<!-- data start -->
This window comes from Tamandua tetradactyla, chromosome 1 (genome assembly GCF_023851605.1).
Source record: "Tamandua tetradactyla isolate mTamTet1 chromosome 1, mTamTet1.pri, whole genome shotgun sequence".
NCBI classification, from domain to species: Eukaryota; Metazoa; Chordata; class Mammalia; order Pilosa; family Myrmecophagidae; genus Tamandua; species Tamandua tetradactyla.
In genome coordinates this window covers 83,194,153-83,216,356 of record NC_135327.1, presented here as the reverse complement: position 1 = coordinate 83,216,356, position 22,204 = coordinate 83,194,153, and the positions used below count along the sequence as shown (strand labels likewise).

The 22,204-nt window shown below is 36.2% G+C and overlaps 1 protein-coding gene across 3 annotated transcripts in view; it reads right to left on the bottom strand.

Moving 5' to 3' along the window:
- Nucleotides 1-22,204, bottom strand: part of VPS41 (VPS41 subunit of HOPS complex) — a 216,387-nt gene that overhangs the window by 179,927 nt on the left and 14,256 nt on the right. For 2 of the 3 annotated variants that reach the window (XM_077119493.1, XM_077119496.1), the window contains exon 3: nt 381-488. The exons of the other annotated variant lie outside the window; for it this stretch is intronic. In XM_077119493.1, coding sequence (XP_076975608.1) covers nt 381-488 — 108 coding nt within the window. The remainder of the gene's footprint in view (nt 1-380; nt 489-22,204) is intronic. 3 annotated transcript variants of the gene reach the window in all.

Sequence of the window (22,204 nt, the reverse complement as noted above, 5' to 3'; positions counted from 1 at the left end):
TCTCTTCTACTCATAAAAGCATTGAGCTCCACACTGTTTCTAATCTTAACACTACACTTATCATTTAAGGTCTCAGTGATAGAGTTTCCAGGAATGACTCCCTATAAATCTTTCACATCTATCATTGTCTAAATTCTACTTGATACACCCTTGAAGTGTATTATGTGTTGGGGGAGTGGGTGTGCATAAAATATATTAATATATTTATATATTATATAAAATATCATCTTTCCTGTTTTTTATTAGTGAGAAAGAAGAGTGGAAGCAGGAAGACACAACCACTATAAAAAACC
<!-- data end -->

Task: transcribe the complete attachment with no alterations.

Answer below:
This window comes from Tamandua tetradactyla, chromosome 1 (genome assembly GCF_023851605.1).
Source record: "Tamandua tetradactyla isolate mTamTet1 chromosome 1, mTamTet1.pri, whole genome shotgun sequence".
NCBI classification, from domain to species: Eukaryota; Metazoa; Chordata; class Mammalia; order Pilosa; family Myrmecophagidae; genus Tamandua; species Tamandua tetradactyla.
In genome coordinates this window covers 83,194,153-83,216,356 of record NC_135327.1, presented here as the reverse complement: position 1 = coordinate 83,216,356, position 22,204 = coordinate 83,194,153, and the positions used below count along the sequence as shown (strand labels likewise).

The 22,204-nt window shown below is 36.2% G+C and overlaps 1 protein-coding gene across 3 annotated transcripts in view; it reads right to left on the bottom strand.

Moving 5' to 3' along the window:
- Nucleotides 1-22,204, bottom strand: part of VPS41 (VPS41 subunit of HOPS complex) — a 216,387-nt gene that overhangs the window by 179,927 nt on the left and 14,256 nt on the right. For 2 of the 3 annotated variants that reach the window (XM_077119493.1, XM_077119496.1), the window contains exon 3: nt 381-488. The exons of the other annotated variant lie outside the window; for it this stretch is intronic. In XM_077119493.1, coding sequence (XP_076975608.1) covers nt 381-488 — 108 coding nt within the window. The remainder of the gene's footprint in view (nt 1-380; nt 489-22,204) is intronic. 3 annotated transcript variants of the gene reach the window in all.

Sequence of the window (22,204 nt, the reverse complement as noted above, 5' to 3'; positions counted from 1 at the left end):
TCTCTTCTACTCATAAAAGCATTGAGCTCCACACTGTTTCTAATCTTAACACTACACTTATCATTTAAGGTCTCAGTGATAGAGTTTCCAGGAATGACTCCCTATAAATCTTTCACATCTATCATTGTCTAAATTCTACTTGATACACCCTTGAAGTGTATTATGTGTTGGGGGAGTGGGTGTGCATAAAATATATTAATATATTTATATATTATATAAAATATCATCTTTCCTGTTTTTTATTAGTGAGAAAGAAGAGTGGAAGCAGGAAGACACAACCACTATAAAAAACC